administration of the royal court


The court consisted of Samantas, court officials, the queen, the chowrie bearers, royal gurus, and other dignitaries. There were many poets and scholars who not only listened to creations and discussions in the durbars but sometimes but also took part in philosophical disputations not only for the sake of the intellectual recreation that they afforded, but also for understanding the deeper truths of religion that they revealed.


The ministers were appointed by the king and consisted of ministers, military commanders, men of the priestly class and poets. The ministers constituted a powerful body and administered the state during the minority of its sovereign.The number of ministers required for the council was regulated by the needs of the state, there being no hard and fast rule about it. The officers of the state were differentiated from those of the palace. Ministers like Dandanayaka, commander, Sarvadhikari (the prime minister), the Mannevergadde (the royal steward), Hiriya Bhandari, Yuvaraja and Sandhi vigrahi minister of peace and war, spoken of also as Mallavijaya Sutradhari, Maha Pradhana (the chief minister and spokesman of the Council) assisted the sovereign not only in the task of government, displaying the intelligence of Brhaspati and Mandhata in their skill and politics and administration of justice, but also accompanied the king on his tours and expeditions. The Council of ministers was recruit ed entirely by merit, and membership was some times hereditary.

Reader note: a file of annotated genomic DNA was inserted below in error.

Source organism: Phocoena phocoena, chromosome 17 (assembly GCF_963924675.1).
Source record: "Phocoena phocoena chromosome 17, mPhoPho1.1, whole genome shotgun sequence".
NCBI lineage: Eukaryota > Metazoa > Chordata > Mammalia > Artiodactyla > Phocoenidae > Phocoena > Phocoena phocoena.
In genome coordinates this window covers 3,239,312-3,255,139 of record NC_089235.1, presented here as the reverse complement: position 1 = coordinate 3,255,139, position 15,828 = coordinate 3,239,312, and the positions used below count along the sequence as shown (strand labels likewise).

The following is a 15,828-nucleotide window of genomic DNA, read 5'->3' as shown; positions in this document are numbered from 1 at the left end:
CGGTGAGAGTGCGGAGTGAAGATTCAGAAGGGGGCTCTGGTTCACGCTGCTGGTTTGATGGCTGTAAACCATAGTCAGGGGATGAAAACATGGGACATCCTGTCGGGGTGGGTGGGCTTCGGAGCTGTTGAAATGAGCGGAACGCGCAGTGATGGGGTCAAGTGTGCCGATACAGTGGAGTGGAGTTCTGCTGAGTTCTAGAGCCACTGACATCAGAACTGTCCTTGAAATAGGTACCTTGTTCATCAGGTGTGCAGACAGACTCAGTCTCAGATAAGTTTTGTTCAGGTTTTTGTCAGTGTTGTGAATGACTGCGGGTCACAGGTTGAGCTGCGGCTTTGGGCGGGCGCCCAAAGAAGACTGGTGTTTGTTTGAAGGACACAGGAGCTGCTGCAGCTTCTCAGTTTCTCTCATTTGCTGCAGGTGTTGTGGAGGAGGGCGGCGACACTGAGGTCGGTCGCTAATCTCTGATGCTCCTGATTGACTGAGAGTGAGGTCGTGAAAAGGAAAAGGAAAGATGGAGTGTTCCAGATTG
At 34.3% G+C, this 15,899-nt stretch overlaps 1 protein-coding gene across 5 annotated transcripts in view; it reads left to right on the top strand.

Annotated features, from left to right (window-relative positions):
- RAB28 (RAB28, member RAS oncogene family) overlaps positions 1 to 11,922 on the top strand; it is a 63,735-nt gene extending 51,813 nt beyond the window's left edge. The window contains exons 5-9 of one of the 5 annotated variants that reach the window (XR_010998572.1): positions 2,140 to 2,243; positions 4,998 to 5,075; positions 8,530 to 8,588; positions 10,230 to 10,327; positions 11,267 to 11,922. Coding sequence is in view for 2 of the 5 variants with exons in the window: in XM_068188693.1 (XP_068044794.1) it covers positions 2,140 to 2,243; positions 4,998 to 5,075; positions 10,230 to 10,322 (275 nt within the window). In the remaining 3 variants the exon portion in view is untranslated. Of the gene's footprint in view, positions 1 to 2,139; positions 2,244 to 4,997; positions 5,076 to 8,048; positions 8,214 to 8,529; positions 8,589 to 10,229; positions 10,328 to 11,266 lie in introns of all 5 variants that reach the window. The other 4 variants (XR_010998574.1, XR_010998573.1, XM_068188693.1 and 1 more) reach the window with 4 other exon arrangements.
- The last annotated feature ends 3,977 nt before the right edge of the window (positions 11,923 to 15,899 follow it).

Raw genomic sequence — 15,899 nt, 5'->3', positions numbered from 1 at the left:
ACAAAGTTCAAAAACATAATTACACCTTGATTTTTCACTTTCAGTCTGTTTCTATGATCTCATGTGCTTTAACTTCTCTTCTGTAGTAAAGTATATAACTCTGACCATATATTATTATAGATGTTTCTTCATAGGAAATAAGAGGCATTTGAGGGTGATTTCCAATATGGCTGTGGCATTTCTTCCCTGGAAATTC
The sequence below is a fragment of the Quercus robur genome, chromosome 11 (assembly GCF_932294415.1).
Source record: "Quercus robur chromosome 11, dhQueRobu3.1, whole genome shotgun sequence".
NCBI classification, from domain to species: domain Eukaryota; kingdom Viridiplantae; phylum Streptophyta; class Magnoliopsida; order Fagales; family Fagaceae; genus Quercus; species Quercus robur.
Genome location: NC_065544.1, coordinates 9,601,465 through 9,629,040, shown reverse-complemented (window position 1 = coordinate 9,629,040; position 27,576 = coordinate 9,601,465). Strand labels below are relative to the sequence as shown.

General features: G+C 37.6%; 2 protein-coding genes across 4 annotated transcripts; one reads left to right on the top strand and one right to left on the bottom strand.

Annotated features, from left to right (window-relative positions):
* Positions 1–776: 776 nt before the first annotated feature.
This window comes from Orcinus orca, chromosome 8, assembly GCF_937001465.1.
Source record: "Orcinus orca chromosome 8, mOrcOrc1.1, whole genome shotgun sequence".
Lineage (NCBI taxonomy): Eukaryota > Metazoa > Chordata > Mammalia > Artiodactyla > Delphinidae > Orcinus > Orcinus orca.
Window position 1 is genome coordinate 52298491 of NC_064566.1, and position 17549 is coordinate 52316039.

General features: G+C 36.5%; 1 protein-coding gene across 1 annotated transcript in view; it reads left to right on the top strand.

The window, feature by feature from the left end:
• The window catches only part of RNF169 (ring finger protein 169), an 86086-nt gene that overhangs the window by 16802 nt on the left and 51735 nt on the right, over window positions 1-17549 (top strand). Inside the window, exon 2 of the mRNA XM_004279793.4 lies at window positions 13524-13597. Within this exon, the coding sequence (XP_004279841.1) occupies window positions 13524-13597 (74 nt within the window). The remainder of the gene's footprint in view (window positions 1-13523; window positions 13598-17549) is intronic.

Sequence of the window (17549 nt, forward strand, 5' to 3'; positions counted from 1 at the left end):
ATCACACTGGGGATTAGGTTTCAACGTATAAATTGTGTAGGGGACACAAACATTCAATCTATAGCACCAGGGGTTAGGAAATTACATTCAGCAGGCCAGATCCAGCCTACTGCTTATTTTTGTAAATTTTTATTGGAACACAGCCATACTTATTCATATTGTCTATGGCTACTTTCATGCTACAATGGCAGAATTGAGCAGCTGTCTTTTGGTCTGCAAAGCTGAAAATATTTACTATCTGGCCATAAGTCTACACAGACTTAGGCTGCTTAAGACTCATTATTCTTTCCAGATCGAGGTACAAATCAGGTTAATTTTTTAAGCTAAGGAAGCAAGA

Provincial Administration